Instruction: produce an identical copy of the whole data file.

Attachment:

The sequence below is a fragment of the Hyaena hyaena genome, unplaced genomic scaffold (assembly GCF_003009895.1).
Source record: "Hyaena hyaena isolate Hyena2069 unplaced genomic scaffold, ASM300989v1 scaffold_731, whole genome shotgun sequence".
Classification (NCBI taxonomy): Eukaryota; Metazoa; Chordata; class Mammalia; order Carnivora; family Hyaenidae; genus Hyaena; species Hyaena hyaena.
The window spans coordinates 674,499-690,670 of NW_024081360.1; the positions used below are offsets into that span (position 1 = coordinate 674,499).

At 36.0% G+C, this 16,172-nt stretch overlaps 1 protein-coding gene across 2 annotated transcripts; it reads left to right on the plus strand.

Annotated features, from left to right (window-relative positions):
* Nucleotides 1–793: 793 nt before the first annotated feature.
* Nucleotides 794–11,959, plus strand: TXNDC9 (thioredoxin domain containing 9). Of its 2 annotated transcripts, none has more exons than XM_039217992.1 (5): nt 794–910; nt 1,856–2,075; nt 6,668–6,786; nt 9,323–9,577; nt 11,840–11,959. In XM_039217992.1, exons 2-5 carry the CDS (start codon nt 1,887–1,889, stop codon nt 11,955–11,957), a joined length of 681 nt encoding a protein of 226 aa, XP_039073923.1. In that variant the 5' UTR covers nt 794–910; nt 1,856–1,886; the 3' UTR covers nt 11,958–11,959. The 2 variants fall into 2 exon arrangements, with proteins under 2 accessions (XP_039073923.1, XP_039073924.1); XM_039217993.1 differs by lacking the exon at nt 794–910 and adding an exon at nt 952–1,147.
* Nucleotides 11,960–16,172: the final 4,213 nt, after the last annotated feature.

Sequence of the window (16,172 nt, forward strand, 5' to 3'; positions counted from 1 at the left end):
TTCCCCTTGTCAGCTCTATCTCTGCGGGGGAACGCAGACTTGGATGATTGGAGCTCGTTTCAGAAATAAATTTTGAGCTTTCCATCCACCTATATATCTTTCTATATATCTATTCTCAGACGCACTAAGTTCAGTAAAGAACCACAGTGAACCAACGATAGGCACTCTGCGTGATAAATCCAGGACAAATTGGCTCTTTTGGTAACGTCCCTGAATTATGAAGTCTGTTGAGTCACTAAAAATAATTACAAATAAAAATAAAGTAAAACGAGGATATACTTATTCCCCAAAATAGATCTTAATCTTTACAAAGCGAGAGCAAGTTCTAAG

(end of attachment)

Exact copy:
The sequence below is a fragment of the Hyaena hyaena genome, unplaced genomic scaffold (assembly GCF_003009895.1).
Source record: "Hyaena hyaena isolate Hyena2069 unplaced genomic scaffold, ASM300989v1 scaffold_731, whole genome shotgun sequence".
Classification (NCBI taxonomy): Eukaryota; Metazoa; Chordata; class Mammalia; order Carnivora; family Hyaenidae; genus Hyaena; species Hyaena hyaena.
The window spans coordinates 674,499-690,670 of NW_024081360.1; the positions used below are offsets into that span (position 1 = coordinate 674,499).

At 36.0% G+C, this 16,172-nt stretch overlaps 1 protein-coding gene across 2 annotated transcripts; it reads left to right on the plus strand.

Annotated features, from left to right (window-relative positions):
* Nucleotides 1–793: 793 nt before the first annotated feature.
* Nucleotides 794–11,959, plus strand: TXNDC9 (thioredoxin domain containing 9). Of its 2 annotated transcripts, none has more exons than XM_039217992.1 (5): nt 794–910; nt 1,856–2,075; nt 6,668–6,786; nt 9,323–9,577; nt 11,840–11,959. In XM_039217992.1, exons 2-5 carry the CDS (start codon nt 1,887–1,889, stop codon nt 11,955–11,957), a joined length of 681 nt encoding a protein of 226 aa, XP_039073923.1. In that variant the 5' UTR covers nt 794–910; nt 1,856–1,886; the 3' UTR covers nt 11,958–11,959. The 2 variants fall into 2 exon arrangements, with proteins under 2 accessions (XP_039073923.1, XP_039073924.1); XM_039217993.1 differs by lacking the exon at nt 794–910 and adding an exon at nt 952–1,147.
* Nucleotides 11,960–16,172: the final 4,213 nt, after the last annotated feature.

Sequence of the window (16,172 nt, forward strand, 5' to 3'; positions counted from 1 at the left end):
TTCCCCTTGTCAGCTCTATCTCTGCGGGGGAACGCAGACTTGGATGATTGGAGCTCGTTTCAGAAATAAATTTTGAGCTTTCCATCCACCTATATATCTTTCTATATATCTATTCTCAGACGCACTAAGTTCAGTAAAGAACCACAGTGAACCAACGATAGGCACTCTGCGTGATAAATCCAGGACAAATTGGCTCTTTTGGTAACGTCCCTGAATTATGAAGTCTGTTGAGTCACTAAAAATAATTACAAATAAAAATAAAGTAAAACGAGGATATACTTATTCCCCAAAATAGATCTTAATCTTTACAAAGCGAGAGCAAGTTCTAAG